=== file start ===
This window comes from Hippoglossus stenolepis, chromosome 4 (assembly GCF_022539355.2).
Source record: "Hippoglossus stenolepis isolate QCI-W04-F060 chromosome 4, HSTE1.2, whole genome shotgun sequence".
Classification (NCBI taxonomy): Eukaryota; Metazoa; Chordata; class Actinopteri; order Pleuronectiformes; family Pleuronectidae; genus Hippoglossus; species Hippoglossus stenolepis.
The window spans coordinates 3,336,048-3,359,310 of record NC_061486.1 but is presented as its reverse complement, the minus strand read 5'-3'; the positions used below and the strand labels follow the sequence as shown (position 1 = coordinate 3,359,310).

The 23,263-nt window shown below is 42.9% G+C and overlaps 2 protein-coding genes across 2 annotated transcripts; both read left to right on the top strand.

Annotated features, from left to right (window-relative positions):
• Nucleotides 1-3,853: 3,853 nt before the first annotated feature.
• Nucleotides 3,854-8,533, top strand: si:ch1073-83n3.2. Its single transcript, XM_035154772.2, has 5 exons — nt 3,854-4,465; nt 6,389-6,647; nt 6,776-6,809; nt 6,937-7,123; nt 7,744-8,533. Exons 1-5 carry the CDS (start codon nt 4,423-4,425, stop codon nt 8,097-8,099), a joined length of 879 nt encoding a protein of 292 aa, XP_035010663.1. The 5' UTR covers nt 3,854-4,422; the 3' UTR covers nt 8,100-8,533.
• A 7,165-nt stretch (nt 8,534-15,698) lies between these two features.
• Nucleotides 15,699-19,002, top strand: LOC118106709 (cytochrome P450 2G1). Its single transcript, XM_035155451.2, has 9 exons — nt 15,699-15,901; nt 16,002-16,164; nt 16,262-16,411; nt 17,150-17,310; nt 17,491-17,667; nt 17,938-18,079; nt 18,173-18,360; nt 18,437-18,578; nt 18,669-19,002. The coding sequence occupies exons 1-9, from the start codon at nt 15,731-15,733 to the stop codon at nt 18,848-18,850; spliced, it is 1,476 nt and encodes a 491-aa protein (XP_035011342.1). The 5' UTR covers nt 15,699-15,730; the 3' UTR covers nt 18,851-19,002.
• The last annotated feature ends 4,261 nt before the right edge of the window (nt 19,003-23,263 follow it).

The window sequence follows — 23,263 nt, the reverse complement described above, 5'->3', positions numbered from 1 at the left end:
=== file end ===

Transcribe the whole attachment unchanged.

This window comes from Hippoglossus stenolepis, chromosome 4 (assembly GCF_022539355.2).
Source record: "Hippoglossus stenolepis isolate QCI-W04-F060 chromosome 4, HSTE1.2, whole genome shotgun sequence".
Classification (NCBI taxonomy): Eukaryota; Metazoa; Chordata; class Actinopteri; order Pleuronectiformes; family Pleuronectidae; genus Hippoglossus; species Hippoglossus stenolepis.
The window spans coordinates 3,336,048-3,359,310 of record NC_061486.1 but is presented as its reverse complement, the minus strand read 5'-3'; the positions used below and the strand labels follow the sequence as shown (position 1 = coordinate 3,359,310).

The 23,263-nt window shown below is 42.9% G+C and overlaps 2 protein-coding genes across 2 annotated transcripts; both read left to right on the top strand.

Annotated features, from left to right (window-relative positions):
• Nucleotides 1-3,853: 3,853 nt before the first annotated feature.
• Nucleotides 3,854-8,533, top strand: si:ch1073-83n3.2. Its single transcript, XM_035154772.2, has 5 exons — nt 3,854-4,465; nt 6,389-6,647; nt 6,776-6,809; nt 6,937-7,123; nt 7,744-8,533. Exons 1-5 carry the CDS (start codon nt 4,423-4,425, stop codon nt 8,097-8,099), a joined length of 879 nt encoding a protein of 292 aa, XP_035010663.1. The 5' UTR covers nt 3,854-4,422; the 3' UTR covers nt 8,100-8,533.
• A 7,165-nt stretch (nt 8,534-15,698) lies between these two features.
• Nucleotides 15,699-19,002, top strand: LOC118106709 (cytochrome P450 2G1). Its single transcript, XM_035155451.2, has 9 exons — nt 15,699-15,901; nt 16,002-16,164; nt 16,262-16,411; nt 17,150-17,310; nt 17,491-17,667; nt 17,938-18,079; nt 18,173-18,360; nt 18,437-18,578; nt 18,669-19,002. The coding sequence occupies exons 1-9, from the start codon at nt 15,731-15,733 to the stop codon at nt 18,848-18,850; spliced, it is 1,476 nt and encodes a 491-aa protein (XP_035011342.1). The 5' UTR covers nt 15,699-15,730; the 3' UTR covers nt 18,851-19,002.
• The last annotated feature ends 4,261 nt before the right edge of the window (nt 19,003-23,263 follow it).

The window sequence follows — 23,263 nt, the reverse complement described above, 5'->3', positions numbered from 1 at the left end: